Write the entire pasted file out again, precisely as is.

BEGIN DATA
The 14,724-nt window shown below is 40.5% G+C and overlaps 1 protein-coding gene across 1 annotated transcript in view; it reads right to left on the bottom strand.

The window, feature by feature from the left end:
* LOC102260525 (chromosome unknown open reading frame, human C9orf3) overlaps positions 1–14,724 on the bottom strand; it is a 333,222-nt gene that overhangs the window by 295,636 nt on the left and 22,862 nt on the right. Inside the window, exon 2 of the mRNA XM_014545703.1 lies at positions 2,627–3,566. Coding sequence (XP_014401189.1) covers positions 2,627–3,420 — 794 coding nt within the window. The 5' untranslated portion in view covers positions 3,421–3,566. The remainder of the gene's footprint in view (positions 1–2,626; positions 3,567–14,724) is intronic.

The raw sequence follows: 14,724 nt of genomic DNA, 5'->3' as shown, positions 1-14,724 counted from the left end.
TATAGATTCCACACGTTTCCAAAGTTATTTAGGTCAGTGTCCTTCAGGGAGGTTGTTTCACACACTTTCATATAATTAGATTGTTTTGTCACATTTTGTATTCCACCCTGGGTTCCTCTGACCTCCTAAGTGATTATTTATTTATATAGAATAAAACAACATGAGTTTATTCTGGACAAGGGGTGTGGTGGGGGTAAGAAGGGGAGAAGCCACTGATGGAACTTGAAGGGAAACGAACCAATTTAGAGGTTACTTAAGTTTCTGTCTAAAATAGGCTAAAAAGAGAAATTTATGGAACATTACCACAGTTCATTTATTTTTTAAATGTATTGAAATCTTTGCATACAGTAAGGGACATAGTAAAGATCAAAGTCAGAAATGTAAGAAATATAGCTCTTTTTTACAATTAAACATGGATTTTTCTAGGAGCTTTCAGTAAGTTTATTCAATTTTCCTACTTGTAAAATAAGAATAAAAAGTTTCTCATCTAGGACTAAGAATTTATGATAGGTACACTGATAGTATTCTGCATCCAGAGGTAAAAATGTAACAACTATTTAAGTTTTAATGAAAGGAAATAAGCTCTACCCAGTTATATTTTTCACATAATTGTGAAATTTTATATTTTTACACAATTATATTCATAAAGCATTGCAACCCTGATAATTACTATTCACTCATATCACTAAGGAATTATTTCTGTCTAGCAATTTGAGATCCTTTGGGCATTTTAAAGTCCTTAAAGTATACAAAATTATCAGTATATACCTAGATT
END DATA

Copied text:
The 14,724-nt window shown below is 40.5% G+C and overlaps 1 protein-coding gene across 1 annotated transcript in view; it reads right to left on the bottom strand.

The window, feature by feature from the left end:
* LOC102260525 (chromosome unknown open reading frame, human C9orf3) overlaps positions 1–14,724 on the bottom strand; it is a 333,222-nt gene that overhangs the window by 295,636 nt on the left and 22,862 nt on the right. Inside the window, exon 2 of the mRNA XM_014545703.1 lies at positions 2,627–3,566. Coding sequence (XP_014401189.1) covers positions 2,627–3,420 — 794 coding nt within the window. The 5' untranslated portion in view covers positions 3,421–3,566. The remainder of the gene's footprint in view (positions 1–2,626; positions 3,567–14,724) is intronic.

The raw sequence follows: 14,724 nt of genomic DNA, 5'->3' as shown, positions 1-14,724 counted from the left end.
TATAGATTCCACACGTTTCCAAAGTTATTTAGGTCAGTGTCCTTCAGGGAGGTTGTTTCACACACTTTCATATAATTAGATTGTTTTGTCACATTTTGTATTCCACCCTGGGTTCCTCTGACCTCCTAAGTGATTATTTATTTATATAGAATAAAACAACATGAGTTTATTCTGGACAAGGGGTGTGGTGGGGGTAAGAAGGGGAGAAGCCACTGATGGAACTTGAAGGGAAACGAACCAATTTAGAGGTTACTTAAGTTTCTGTCTAAAATAGGCTAAAAAGAGAAATTTATGGAACATTACCACAGTTCATTTATTTTTTAAATGTATTGAAATCTTTGCATACAGTAAGGGACATAGTAAAGATCAAAGTCAGAAATGTAAGAAATATAGCTCTTTTTTACAATTAAACATGGATTTTTCTAGGAGCTTTCAGTAAGTTTATTCAATTTTCCTACTTGTAAAATAAGAATAAAAAGTTTCTCATCTAGGACTAAGAATTTATGATAGGTACACTGATAGTATTCTGCATCCAGAGGTAAAAATGTAACAACTATTTAAGTTTTAATGAAAGGAAATAAGCTCTACCCAGTTATATTTTTCACATAATTGTGAAATTTTATATTTTTACACAATTATATTCATAAAGCATTGCAACCCTGATAATTACTATTCACTCATATCACTAAGGAATTATTTCTGTCTAGCAATTTGAGATCCTTTGGGCATTTTAAAGTCCTTAAAGTATACAAAATTATCAGTATATACCTAGATT